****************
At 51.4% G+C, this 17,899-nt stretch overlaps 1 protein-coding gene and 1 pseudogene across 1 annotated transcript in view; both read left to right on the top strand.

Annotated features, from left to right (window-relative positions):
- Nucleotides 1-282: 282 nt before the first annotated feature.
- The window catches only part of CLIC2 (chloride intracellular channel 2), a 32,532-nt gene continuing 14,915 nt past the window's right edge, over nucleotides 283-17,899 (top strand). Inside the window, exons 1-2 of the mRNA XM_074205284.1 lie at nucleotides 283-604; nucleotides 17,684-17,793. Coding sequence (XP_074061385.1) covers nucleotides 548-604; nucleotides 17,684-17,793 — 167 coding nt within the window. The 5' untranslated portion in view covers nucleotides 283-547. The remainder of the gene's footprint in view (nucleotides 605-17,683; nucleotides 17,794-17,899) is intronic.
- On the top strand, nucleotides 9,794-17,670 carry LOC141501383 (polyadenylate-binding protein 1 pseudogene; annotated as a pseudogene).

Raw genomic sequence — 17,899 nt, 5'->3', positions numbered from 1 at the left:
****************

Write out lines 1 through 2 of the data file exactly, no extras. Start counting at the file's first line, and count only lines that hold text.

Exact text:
At 51.4% G+C, this 17,899-nt stretch overlaps 1 protein-coding gene and 1 pseudogene across 1 annotated transcript in view; both read left to right on the top strand.

Annotated features, from left to right (window-relative positions):